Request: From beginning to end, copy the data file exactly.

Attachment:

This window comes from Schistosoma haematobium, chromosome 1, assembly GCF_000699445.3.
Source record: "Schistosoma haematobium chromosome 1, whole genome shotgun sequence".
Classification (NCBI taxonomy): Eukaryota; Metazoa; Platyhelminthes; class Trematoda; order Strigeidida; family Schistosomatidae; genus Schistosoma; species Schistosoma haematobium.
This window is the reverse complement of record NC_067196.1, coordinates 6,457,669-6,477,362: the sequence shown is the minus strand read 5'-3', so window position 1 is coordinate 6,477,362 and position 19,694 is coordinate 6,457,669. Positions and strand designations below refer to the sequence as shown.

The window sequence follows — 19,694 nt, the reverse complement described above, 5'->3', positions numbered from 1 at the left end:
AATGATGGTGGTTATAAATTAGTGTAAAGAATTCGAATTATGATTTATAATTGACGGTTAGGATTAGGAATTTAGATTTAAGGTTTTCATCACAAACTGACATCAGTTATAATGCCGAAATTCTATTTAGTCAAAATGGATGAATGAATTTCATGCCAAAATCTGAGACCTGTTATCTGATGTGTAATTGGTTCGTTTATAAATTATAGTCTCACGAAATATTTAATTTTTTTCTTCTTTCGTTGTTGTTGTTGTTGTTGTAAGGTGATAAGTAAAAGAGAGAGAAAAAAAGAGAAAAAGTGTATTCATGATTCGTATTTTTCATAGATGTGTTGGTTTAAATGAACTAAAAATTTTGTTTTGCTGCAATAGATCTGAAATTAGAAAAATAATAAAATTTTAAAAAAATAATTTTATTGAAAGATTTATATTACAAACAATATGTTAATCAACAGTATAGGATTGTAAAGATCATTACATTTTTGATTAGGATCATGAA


This window comes from Schistosoma haematobium, chromosome 1, assembly GCF_000699445.3.
Source record: "Schistosoma haematobium chromosome 1, whole genome shotgun sequence".
Classification (NCBI taxonomy): Eukaryota; Metazoa; Platyhelminthes; class Trematoda; order Strigeidida; family Schistosomatidae; genus Schistosoma; species Schistosoma haematobium.
This window is the reverse complement of record NC_067196.1, coordinates 6,457,669-6,477,362: the sequence shown is the minus strand read 5'-3', so window position 1 is coordinate 6,477,362 and position 19,694 is coordinate 6,457,669. Positions and strand designations below refer to the sequence as shown.

The window sequence follows — 19,694 nt, the reverse complement described above, 5'->3', positions numbered from 1 at the left end:
AATGATGGTGGTTATAAATTAGTGTAAAGAATTCGAATTATGATTTATAATTGACGGTTAGGATTAGGAATTTAGATTTAAGGTTTTCATCACAAACTGACATCAGTTATAATGCCGAAATTCTATTTAGTCAAAATGGATGAATGAATTTCATGCCAAAATCTGAGACCTGTTATCTGATGTGTAATTGGTTCGTTTATAAATTATAGTCTCACGAAATATTTAATTTTTTTCTTCTTTCGTTGTTGTTGTTGTTGTTGTAAGGTGATAAGTAAAAGAGAGAGAAAAAAAGAGAAAAAGTGTATTCATGATTCGTATTTTTCATAGATGTGTTGGTTTAAATGAACTAAAAATTTTGTTTTGCTGCAATAGATCTGAAATTAGAAAAATAATAAAATTTTAAAAAAATAATTTTATTGAAAGATTTATATTACAAACAATATGTTAATCAACAGTATAGGATTGTAAAGATCATTACATTTTTGATTAGGATCATGAA